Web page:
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Items: 1 to 20 of 99

1.

Microtubule destabilization and nuclear entry are sequential steps leading to toxicity in Huntington's disease.

Trushina E, Heldebrant MP, Perez-Terzic CM, Bortolon R, Kovtun IV, Badger JD 2nd, Terzic A, Estévez A, Windebank AJ, Dyer RB, Yao J, McMurray CT.

Proc Natl Acad Sci U S A. 2003 Oct 14;100(21):12171-6. Epub 2003 Oct 3.

2.

In vitro evidence for both the nucleus and cytoplasm as subcellular sites of pathogenesis in Huntington's disease.

Hackam AS, Singaraja R, Zhang T, Gan L, Hayden MR.

Hum Mol Genet. 1999 Jan;8(1):25-33.

PMID:
9887328
3.

A cellular model that recapitulates major pathogenic steps of Huntington's disease.

Lunkes A, Mandel JL.

Hum Mol Genet. 1998 Sep;7(9):1355-61.

PMID:
9700187
4.

Wild type Huntingtin reduces the cellular toxicity of mutant Huntingtin in mammalian cell models of Huntington's disease.

Ho LW, Brown R, Maxwell M, Wyttenbach A, Rubinsztein DC.

J Med Genet. 2001 Jul;38(7):450-2.

5.

Proteases acting on mutant huntingtin generate cleaved products that differentially build up cytoplasmic and nuclear inclusions.

Lunkes A, Lindenberg KS, Ben-Haïem L, Weber C, Devys D, Landwehrmeyer GB, Mandel JL, Trottier Y.

Mol Cell. 2002 Aug;10(2):259-69.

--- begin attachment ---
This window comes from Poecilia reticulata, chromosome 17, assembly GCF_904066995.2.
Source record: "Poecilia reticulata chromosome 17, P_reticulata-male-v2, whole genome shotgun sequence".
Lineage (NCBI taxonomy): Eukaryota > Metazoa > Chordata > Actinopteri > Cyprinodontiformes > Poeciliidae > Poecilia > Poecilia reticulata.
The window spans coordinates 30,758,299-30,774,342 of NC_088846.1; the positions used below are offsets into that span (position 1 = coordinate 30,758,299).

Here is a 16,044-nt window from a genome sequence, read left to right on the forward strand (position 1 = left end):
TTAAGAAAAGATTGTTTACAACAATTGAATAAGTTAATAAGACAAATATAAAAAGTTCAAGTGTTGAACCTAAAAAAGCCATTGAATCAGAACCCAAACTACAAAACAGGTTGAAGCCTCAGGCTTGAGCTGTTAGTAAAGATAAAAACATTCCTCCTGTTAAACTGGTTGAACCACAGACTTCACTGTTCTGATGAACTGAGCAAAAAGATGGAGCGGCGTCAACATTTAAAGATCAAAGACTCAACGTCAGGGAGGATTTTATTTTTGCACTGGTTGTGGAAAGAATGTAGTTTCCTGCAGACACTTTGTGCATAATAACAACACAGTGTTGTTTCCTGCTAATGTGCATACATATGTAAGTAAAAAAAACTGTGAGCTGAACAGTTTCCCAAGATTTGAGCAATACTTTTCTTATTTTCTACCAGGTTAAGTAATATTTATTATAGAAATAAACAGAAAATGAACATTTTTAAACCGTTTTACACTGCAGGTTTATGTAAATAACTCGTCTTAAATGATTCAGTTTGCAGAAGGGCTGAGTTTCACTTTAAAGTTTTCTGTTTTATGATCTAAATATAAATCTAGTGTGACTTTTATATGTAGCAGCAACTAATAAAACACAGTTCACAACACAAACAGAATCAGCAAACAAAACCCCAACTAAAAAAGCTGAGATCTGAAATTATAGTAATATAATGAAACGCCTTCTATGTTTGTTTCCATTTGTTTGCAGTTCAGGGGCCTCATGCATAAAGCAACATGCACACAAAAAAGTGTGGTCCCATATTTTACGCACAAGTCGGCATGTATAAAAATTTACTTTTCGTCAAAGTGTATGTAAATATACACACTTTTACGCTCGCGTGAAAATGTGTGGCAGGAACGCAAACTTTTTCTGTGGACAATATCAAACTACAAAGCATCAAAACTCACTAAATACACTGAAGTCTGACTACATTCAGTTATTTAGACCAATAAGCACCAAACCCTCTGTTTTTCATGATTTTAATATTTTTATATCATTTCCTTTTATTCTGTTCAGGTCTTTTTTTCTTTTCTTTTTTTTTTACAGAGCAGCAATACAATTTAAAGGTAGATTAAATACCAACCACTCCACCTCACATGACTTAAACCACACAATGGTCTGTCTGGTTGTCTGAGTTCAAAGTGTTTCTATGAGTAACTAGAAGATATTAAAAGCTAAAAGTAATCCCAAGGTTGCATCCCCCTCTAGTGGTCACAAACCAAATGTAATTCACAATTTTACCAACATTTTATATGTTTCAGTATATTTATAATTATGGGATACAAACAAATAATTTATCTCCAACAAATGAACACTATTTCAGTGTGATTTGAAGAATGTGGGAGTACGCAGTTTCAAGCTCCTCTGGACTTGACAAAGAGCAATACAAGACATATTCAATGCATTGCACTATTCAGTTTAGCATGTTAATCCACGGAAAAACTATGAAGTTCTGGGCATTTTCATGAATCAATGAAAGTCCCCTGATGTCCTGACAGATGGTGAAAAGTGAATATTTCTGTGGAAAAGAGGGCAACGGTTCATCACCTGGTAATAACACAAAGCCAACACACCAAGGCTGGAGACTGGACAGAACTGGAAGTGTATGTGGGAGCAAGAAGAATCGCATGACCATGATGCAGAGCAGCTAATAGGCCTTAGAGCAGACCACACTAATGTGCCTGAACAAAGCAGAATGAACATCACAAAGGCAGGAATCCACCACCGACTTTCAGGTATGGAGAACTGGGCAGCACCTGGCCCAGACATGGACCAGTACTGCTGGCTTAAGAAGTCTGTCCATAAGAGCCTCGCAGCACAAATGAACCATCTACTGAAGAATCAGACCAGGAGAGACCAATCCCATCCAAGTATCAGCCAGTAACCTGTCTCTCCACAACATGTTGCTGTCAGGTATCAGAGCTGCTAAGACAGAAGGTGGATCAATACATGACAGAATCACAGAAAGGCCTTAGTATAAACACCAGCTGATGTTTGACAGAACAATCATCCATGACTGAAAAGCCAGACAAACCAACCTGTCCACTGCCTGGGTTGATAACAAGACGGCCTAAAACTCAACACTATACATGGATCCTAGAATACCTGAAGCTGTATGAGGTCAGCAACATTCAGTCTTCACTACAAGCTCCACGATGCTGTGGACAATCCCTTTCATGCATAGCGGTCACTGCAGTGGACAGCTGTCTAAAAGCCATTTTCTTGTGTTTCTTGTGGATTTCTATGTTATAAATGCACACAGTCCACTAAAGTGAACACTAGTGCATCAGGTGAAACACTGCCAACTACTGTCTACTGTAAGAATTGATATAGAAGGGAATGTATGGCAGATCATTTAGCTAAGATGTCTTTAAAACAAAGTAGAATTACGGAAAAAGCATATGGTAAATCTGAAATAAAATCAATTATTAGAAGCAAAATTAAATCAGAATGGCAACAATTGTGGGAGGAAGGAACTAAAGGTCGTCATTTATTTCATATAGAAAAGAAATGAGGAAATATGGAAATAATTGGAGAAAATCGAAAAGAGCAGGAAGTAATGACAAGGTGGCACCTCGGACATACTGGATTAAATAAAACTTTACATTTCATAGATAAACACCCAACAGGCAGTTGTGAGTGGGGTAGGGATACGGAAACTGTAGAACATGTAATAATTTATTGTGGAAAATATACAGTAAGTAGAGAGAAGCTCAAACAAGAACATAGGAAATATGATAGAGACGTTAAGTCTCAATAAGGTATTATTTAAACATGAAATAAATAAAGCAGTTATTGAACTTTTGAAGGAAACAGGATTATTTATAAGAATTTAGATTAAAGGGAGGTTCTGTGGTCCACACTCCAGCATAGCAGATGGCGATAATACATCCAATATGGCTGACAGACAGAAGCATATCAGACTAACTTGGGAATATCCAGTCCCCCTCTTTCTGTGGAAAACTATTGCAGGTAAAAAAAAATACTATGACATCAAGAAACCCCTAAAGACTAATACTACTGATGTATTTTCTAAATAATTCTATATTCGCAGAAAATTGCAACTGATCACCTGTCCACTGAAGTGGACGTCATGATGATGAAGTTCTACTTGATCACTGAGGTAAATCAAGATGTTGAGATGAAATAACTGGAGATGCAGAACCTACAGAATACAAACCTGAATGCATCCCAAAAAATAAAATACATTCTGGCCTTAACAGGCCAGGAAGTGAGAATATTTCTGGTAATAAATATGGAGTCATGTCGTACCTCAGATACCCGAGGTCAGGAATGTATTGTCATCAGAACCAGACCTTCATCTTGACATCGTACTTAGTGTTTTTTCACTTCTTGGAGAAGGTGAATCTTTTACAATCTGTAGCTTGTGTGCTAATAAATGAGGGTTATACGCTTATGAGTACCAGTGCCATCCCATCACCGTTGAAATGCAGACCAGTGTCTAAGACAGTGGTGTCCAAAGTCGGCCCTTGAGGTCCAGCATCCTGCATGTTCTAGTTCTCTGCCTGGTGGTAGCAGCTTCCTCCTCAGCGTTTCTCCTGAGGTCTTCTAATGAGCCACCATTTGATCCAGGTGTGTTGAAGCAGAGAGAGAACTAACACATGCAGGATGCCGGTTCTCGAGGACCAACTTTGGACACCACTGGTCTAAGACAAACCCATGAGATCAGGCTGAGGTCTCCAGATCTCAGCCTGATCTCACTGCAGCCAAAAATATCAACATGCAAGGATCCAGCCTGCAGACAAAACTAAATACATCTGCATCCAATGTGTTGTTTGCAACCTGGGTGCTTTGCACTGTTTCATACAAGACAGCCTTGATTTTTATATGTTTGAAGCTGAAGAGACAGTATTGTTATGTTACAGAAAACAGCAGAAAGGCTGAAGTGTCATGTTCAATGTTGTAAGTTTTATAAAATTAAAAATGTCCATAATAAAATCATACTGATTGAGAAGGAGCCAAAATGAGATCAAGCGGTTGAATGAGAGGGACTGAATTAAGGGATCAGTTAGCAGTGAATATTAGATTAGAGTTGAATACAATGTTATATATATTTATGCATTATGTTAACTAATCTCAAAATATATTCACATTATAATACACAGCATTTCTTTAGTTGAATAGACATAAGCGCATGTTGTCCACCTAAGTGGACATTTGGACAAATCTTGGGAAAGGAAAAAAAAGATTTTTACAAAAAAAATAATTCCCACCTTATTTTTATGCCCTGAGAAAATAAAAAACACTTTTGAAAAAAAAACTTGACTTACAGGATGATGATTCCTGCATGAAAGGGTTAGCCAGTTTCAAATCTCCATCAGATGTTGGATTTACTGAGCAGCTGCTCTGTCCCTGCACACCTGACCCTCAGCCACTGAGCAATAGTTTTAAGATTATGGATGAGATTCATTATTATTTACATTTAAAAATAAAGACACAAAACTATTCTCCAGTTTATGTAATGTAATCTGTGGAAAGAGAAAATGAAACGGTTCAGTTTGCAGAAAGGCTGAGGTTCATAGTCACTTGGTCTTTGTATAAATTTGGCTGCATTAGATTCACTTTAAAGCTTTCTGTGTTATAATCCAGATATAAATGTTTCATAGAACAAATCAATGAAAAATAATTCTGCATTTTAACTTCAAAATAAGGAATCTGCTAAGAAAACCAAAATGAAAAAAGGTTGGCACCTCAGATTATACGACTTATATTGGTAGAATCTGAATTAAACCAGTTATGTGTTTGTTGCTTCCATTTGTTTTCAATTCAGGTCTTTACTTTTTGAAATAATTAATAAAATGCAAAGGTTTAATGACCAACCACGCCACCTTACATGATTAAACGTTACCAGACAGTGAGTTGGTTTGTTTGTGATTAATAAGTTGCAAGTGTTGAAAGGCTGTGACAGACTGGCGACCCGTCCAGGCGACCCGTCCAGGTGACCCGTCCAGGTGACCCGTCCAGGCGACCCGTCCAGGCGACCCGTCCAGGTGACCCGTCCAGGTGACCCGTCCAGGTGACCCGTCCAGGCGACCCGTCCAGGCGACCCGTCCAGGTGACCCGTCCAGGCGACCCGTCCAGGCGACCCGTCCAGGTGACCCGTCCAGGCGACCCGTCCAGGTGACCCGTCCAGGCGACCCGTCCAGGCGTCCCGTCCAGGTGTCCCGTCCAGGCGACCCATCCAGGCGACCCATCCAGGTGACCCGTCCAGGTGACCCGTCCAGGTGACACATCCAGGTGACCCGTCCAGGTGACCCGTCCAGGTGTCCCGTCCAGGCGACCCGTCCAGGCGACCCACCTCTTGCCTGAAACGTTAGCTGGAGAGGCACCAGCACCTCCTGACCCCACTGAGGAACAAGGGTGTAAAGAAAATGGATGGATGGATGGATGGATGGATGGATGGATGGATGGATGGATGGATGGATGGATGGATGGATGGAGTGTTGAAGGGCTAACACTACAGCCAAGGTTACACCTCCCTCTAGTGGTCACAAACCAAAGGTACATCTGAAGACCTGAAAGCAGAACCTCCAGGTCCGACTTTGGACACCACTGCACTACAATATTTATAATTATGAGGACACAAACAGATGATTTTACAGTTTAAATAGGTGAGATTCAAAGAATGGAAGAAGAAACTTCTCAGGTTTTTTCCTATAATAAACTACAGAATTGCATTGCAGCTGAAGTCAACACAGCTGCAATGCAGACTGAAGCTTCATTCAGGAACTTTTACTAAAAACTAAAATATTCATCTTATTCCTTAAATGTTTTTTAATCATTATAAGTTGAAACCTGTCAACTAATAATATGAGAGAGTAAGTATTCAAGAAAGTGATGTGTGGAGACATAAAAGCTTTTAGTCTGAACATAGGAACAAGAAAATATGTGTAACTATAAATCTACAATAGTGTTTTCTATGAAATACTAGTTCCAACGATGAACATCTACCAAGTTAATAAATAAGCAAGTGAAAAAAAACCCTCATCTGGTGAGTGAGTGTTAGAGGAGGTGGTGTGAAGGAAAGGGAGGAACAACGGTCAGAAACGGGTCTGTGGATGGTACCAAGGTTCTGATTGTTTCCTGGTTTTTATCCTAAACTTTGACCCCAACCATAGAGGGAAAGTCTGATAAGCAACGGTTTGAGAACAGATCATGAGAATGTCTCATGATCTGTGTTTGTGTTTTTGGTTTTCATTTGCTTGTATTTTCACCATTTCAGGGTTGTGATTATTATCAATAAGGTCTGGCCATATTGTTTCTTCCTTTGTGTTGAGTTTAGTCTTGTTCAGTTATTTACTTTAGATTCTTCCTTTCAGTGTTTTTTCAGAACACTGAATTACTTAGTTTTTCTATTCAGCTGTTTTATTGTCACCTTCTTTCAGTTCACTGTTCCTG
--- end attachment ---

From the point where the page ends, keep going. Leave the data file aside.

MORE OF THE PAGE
6.

Huntingtin is cleaved by caspases in the cytoplasm and translocated to the nucleus via perinuclear sites in Huntington's disease patient lymphoblasts.

Sawa A, Nagata E, Sutcliffe S, Dulloor P, Cascio MB, Ozeki Y, Roy S, Ross CA, Snyder SH.

Neurobiol Dis. 2005 Nov;20(2):267-74.

PMID:
15890517
7.

Huntington's disease.

Davies S, Ramsden DB.

Mol Pathol. 2001 Dec;54(6):409-13. Review.

8.

Protein aggregation in Huntington's disease.

Hoffner G, Djian P.

Biochimie. 2002 Apr;84(4):273-8. Review.

PMID:
12106904
9.

Huntingtin contains a highly conserved nuclear export signal.

Xia J, Lee DH, Taylor J, Vandelft M, Truant R.

Hum Mol Genet. 2003 Jun 15;12(12):1393-403.

PMID:
12783847
10.

Requirement of an intact microtubule cytoskeleton for aggregation and inclusion body formation by a mutant huntingtin fragment.

Muchowski PJ, Ning K, D'Souza-Schorey C, Fields S.

Proc Natl Acad Sci U S A. 2002 Jan 22;99(2):727-32. Epub 2002 Jan 15.

11.

Huntingtin fragments that aggregate go their separate ways.

DiFiglia M.

Mol Cell. 2002 Aug;10(2):224-5.

12.

Are there multiple pathways in the pathogenesis of Huntington's disease?

Aronin N, Kim M, Laforet G, DiFiglia M.

Philos Trans R Soc Lond B Biol Sci. 1999 Jun 29;354(1386):995-1003. Review.

13.

The selective vulnerability of nerve cells in Huntington's disease.

Sieradzan KA, Mann DM.

Neuropathol Appl Neurobiol. 2001 Feb;27(1):1-21. Review.

PMID:
11298997
14.

Huntington's disease: from huntingtin function and dysfunction to therapeutic strategies.

Borrell-Pagès M, Zala D, Humbert S, Saudou F.

Cell Mol Life Sci. 2006 Nov;63(22):2642-60. Review.

PMID:
17041811
15.

Nuclear localization of N-terminal mutant huntingtin is cell cycle dependent.

Martín-Aparicio E, Avila J, Lucas JJ.

Eur J Neurosci. 2002 Jul;16(2):355-9.

PMID:
12169117
16.
17.

Caspase cleavage of mutant huntingtin precedes neurodegeneration in Huntington's disease.

Wellington CL, Ellerby LM, Gutekunst CA, Rogers D, Warby S, Graham RK, Loubser O, van Raamsdonk J, Singaraja R, Yang YZ, Gafni J, Bredesen D, Hersch SM, Leavitt BR, Roy S, Nicholson DW, Hayden MR.

J Neurosci. 2002 Sep 15;22(18):7862-72.

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